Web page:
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The splendor falls
Book
2009
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Trade Reviews

  Booklist Review

At 17, Sylvie Davis is already a professional ballerina, but a broken leg destroys her career. Her mother's honeymoon sends Sylvie from Manhattan to Alabama, where her deceased father's cousin is restoring the family's ancestral home. Despite her pain, physical and emotional, her surroundings spark her. She feels a connection to the land, to her father, and to the mysterious history that surrounds the house. There's also no denying the attraction between Sylvie and two young men, one from Wales working on a dig, the other a local boy whose family is intertwined with hers. But what disconcerts her most are the ghosts she both sees and feels. Unfortunately, the story's strongest points are buried in too many pages and in Sylvie's habit of telling readers almost as much about her dog's reactions to events as her own. On the plus side, Clement-Moore provides an atmospheric tale with a complex heroine who clears the way for possibilities in her own life with as much determination as she clears her father's garden.--Cooper, Ilene Copyright 2009 Booklist

  Kirkus Review

Clement-Moore forsakes her Maggie Quinn series to craft a stand-alone Southern Gothic with a Celtic flairand leading man. After an injury destroys 19-year-old Sylvie's ballet career and she gets drunk at her mother's wedding, she finds herself and her dog shipped down to her dead father's Alabama family, complete with huge estate-cum-inn and resident ghosts. The local teens wield an inordinate amount of power, their cute leader wants Sylvie and Welsh guest Rhys infuriates and attracts in equal measure. The mythological and historical groundinglegendary Welsh prince Madoc; natural magic; hidden journals; family secretsis excellent, artfully shared via conversation when exposition is necessary, although Sylvie's resistance to admitting the paranormal drags on a bit given all the hints. The dialogue displays the author's trademark wit and zip, especially when Sylvie and her aunt's business partner's daughter spar. By digging upliterally and figurativelyher family's past, Sylvie begins to heal and move past her accident. Long, satisfying and just chilling enough, this will please a wide audience and leave readers hoping for more. (author's note) (Fantasy/mystery. 13 up) Copyright Kirkus Reviews, used with permission.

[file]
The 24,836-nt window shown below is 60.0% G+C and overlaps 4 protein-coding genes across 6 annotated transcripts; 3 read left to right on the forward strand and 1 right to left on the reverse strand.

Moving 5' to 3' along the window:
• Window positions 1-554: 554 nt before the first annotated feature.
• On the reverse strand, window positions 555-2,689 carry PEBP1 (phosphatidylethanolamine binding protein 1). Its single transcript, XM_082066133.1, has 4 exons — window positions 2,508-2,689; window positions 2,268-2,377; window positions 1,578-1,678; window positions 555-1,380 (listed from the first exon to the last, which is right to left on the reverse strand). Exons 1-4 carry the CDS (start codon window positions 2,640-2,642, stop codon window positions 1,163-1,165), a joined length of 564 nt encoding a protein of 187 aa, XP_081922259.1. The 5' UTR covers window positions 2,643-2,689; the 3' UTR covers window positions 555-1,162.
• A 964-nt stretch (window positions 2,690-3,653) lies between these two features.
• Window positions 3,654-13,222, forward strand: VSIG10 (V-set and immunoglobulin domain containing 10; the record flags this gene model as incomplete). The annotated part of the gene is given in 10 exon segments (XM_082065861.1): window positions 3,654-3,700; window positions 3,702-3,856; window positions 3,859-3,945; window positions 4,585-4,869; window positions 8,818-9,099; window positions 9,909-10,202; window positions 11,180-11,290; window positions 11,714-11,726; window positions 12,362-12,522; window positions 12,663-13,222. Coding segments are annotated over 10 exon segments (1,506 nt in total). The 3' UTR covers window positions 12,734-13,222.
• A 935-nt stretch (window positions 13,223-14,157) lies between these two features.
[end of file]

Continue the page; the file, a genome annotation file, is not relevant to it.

Summary
Can love last beyond the grave?<br> <br> Sylvie Davis is a ballerina who can't dance. A broken leg ended her career, but Sylvie's pain runs deeper. What broke her heart was her father's death, and what's breaking her spirit is her mother's remarriage--a union that's only driven an even deeper wedge into their already tenuous relationship.<br> <br> Uprooting her from her Manhattan apartment and shipping her to Alabama is her mother' s solution for Sylvie's unhappiness. Her father's cousin is restoring a family home in a town rich with her family's history. And that's where things start to get shady. As it turns out, her family has a lot more history than Sylvie ever knew. More unnerving, though, are the two guys that she can't stop thinking about. Shawn Maddox, the resident golden boy, seems to be perfect in every way. But Rhys--a handsome, mysterious foreign guest of her cousin's--has a hold on her that she doesn't quite understand.<br> <br> Then she starts seeing things. Sylvie's lost nearly everything--is she starting to lose her mind as well?<br> <br> "Lush with Southern atmosphere, The Splendor Falls expertly weaves together romance, tension, and mystery. Haunting and unforgettable!" --Carrie Ryan, bestselling author of The Forest of Hands and Teeth<br> <br> "Sylvie's voice is sharp and articulate, and Clement-Moore . . . anchors the story in actual locations and history. . . . Her ear for both adolescent bitchery and sweetness remains sure, and her ability to write realistic, edgy dialogue without relying on obscenity or stereotype is a pleasure."- Publishers Weekly <br> <br> "Long, satisfying and just chilling enough, this will please a wide audience and leave readers hoping for more."- Kirkus Reviews
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